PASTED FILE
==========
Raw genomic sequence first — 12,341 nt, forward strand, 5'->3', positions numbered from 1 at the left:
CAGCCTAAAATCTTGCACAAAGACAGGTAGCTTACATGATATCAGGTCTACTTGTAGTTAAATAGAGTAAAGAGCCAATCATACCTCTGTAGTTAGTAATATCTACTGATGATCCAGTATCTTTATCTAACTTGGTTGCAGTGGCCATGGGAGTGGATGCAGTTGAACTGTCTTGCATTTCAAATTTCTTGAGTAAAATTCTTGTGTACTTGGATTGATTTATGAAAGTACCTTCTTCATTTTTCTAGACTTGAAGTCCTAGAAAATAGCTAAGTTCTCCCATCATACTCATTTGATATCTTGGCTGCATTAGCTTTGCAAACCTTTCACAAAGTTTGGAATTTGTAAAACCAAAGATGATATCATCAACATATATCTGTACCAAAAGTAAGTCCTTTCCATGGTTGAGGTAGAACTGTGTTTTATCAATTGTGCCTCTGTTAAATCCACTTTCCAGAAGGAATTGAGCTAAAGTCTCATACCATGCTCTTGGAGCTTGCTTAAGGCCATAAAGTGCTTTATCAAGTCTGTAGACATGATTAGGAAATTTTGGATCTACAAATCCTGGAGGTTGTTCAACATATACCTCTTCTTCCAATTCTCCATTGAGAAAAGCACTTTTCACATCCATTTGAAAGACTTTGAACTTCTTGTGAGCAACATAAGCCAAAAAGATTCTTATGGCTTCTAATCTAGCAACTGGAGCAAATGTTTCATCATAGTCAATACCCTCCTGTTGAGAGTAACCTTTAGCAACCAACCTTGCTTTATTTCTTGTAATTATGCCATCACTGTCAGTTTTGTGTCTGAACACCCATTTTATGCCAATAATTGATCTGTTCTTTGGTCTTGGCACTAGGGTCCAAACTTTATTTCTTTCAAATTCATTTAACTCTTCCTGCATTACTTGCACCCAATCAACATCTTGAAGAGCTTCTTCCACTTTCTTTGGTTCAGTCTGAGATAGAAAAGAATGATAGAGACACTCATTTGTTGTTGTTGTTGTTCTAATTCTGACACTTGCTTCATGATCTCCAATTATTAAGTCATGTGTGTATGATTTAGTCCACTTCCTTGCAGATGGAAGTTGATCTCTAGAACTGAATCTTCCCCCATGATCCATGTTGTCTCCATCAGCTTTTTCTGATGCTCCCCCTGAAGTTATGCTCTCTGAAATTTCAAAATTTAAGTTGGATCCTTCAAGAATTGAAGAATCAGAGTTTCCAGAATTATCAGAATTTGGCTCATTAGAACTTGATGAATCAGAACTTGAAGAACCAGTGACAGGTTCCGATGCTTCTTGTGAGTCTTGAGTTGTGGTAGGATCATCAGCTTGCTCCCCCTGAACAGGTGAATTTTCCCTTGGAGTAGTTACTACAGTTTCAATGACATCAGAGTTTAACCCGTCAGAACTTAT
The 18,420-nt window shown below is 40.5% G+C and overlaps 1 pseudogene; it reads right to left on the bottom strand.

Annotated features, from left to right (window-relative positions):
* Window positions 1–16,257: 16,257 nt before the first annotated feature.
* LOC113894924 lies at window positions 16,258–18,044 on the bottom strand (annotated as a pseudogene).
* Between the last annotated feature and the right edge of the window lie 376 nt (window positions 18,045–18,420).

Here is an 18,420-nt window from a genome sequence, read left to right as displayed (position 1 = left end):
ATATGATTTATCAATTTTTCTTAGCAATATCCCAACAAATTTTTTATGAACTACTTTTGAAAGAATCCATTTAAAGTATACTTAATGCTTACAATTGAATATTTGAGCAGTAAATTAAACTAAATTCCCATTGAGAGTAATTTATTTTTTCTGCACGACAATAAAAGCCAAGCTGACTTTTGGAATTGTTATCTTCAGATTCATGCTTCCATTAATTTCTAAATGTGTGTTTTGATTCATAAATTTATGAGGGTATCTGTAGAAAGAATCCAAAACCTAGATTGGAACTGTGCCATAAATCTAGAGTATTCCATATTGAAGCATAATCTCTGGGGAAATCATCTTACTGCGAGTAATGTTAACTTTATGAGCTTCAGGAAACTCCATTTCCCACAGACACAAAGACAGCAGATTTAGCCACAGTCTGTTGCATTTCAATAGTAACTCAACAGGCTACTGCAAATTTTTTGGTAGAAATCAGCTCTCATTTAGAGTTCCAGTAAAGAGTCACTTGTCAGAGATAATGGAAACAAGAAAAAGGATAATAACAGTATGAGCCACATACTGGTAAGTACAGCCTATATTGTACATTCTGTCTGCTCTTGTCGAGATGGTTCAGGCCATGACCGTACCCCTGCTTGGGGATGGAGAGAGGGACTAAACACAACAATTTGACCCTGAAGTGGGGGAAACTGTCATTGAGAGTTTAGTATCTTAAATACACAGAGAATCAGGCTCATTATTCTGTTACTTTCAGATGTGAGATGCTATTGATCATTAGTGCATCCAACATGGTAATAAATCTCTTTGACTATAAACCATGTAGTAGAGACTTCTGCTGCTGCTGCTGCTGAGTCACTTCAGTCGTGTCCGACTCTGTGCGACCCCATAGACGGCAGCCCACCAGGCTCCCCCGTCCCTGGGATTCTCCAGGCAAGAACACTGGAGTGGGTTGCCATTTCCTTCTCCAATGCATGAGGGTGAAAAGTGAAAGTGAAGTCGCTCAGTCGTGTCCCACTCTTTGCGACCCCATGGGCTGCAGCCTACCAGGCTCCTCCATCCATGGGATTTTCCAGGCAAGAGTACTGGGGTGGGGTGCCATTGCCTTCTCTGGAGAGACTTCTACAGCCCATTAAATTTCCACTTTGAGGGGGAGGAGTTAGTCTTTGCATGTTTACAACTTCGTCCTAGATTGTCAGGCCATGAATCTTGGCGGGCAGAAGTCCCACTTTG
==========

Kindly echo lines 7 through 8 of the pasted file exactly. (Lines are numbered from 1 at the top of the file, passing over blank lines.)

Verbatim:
* Between the last annotated feature and the right edge of the window lie 376 nt (window positions 18,045–18,420).

Here is an 18,420-nt window from a genome sequence, read left to right as displayed (position 1 = left end):